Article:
Young people and their parents had two reasons to celebrate yesterday's passage of the sweeping health care reform bill. In addition to extending the age limit under which children are covered by parents' insurance from 18 to 26, the bill included a historic change in college financial aid.
For four decades, the student loan program has relied on private lenders, which were both subsidized and guaranteed by the government. The bill (an updated form of the Student Aid and Fiscal Responsibility Act), removes those "middlemen" from the equation, at a projected savings of $61 billion dollars.
The United States Student Association (USSA) campaigned hard for the change, calling it "inexcusable to continue the current student loan system, which is nothing more than corporate welfare."
Other organizations working for passage of the bill included the NAACP, the Leadership Conference on Civil and Human Rights, and the National Council of La Raza.
Rep. George Miller (D-CA), called the legislation "the single largest investment in college affordability ever at no cost to the taxpayers.''
The savings from the change will go towards increasing Pell Grants and funding of higher education institutions, including the historically Black colleges and community colleges, which will receive $4 billion.
In addition, $1.5 billion will be used to make it easier for student borrowers to repay their loans.
The bill will increase Pell Grants each year by the consumer price index, but proposes no additional increases over the next two years and a modest increase over the five years that follow. The maximum grant will now increase to $5,900.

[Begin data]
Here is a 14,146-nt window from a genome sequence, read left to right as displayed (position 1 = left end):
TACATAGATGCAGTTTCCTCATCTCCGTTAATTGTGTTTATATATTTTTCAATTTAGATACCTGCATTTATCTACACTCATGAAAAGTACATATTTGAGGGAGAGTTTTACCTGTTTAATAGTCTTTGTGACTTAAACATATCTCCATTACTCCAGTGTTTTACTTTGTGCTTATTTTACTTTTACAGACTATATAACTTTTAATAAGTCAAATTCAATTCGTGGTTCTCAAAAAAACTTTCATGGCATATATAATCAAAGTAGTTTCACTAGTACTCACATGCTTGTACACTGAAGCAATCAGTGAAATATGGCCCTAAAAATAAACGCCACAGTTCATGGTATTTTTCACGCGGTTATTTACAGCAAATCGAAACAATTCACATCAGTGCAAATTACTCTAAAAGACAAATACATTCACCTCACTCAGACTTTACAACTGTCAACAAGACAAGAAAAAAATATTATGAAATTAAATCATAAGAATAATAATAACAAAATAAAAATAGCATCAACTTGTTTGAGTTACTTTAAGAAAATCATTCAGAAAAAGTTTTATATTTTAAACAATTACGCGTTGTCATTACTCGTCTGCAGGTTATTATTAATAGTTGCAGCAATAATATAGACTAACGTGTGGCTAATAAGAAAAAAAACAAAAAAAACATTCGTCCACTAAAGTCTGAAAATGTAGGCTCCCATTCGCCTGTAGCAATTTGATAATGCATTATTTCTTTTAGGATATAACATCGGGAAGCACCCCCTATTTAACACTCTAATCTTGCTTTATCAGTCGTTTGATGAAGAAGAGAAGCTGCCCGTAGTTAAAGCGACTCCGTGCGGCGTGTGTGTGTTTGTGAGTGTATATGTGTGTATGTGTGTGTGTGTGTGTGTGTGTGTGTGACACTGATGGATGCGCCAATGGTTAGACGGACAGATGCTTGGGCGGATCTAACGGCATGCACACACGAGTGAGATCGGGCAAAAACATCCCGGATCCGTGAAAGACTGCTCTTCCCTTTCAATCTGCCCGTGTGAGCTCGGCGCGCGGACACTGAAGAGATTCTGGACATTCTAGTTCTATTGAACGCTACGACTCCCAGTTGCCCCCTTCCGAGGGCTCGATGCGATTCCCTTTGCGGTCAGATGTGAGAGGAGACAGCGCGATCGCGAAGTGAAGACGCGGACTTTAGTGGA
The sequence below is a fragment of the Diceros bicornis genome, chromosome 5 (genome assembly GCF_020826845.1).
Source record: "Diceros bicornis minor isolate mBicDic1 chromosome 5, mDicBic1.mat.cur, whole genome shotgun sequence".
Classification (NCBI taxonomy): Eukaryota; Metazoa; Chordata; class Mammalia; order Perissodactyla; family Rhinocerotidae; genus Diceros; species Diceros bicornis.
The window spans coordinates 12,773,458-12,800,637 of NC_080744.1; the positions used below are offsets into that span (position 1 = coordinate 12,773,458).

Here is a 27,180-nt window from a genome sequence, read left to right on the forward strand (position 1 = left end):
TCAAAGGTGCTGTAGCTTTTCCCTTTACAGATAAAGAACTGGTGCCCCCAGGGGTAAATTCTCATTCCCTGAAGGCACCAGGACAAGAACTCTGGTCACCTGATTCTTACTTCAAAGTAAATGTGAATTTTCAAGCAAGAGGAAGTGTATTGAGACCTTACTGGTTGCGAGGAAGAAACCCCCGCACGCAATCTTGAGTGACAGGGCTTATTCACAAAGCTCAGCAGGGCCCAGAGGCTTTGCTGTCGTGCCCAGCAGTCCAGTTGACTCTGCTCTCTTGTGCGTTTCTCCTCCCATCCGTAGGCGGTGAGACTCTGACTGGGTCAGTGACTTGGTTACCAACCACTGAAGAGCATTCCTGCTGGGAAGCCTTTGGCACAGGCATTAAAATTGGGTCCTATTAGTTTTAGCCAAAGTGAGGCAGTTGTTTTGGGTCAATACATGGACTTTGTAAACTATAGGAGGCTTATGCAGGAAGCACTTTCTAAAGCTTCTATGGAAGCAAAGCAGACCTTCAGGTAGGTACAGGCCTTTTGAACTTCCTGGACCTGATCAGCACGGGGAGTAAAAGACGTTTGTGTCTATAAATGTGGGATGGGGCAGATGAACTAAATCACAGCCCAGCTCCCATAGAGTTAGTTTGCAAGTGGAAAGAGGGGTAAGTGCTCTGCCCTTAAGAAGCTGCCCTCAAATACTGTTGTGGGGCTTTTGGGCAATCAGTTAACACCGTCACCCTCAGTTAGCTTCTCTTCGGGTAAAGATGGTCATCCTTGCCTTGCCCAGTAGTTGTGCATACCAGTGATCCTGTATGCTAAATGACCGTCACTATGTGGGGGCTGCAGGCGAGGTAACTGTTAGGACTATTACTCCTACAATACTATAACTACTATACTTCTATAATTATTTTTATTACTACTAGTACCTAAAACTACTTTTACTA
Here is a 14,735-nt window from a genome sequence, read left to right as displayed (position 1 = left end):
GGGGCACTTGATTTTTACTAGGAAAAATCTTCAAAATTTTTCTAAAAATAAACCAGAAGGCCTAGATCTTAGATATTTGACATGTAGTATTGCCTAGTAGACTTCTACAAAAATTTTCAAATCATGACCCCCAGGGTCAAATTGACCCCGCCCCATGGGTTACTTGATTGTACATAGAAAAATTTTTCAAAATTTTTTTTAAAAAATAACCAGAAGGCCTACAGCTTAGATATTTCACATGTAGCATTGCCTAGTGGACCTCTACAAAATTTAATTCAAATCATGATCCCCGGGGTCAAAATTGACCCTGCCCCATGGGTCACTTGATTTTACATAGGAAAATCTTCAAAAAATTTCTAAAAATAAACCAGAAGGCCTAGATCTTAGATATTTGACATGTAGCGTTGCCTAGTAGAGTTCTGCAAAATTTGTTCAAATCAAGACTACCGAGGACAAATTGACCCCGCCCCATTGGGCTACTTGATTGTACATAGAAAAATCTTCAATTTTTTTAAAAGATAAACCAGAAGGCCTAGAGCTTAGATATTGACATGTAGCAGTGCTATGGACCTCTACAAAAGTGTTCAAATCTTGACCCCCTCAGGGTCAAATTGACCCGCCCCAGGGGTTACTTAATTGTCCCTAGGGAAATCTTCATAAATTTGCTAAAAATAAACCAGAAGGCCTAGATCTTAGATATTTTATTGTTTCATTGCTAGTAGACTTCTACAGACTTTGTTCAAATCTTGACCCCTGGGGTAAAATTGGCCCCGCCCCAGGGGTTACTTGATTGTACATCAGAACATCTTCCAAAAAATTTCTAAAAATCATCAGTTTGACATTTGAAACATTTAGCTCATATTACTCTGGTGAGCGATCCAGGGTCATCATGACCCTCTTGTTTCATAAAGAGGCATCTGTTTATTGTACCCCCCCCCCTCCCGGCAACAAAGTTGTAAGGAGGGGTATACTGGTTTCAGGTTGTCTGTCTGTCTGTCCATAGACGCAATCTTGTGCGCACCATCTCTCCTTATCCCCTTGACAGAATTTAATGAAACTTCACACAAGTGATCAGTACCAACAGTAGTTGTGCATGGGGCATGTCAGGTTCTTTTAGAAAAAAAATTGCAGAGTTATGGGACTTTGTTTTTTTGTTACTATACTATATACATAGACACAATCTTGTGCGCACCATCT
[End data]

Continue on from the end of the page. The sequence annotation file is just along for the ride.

These levels are less than President Obama and House Democrats had wanted. The original proposal - to add an additional 1% over and above the consumer price index - was scrapped due to Republican opposition, as was the proposal to increase the maximum grant to $6,900.
$13.5 billion is earmarked help fill a $19 billion Pell Grant shortfall caused by the unemployment crisis and resulting influx of students pursuing new career training.
USSA has cautioned that "opponents of student aid reform are gearing up for a fight," and has an online letter campaign aimed at the Senate, which will vote later this week.
Republican opposition to the bill is clearly based on allegiance to the bottom line for the banks, which under the old system received billions every year from the federal government to originate loans and also guaranteed loan repayment up to 97 percent.
Inclusion of the education bill in the health care reconciliation was a key part of the Democrats' strategy for winning. In order to use the reconciliation method, it must be proven that the measure can help produce $1 billion in deficit savings over each of the next 10 years.
The health care bill alone would not have been able to show this savings, but the insertion of the education bill met that requirement.
Some of the savings ($19 billion) from cutting the private lenders out of the student loan system will go to deficit reduction and to offset expenses in the health care legislation.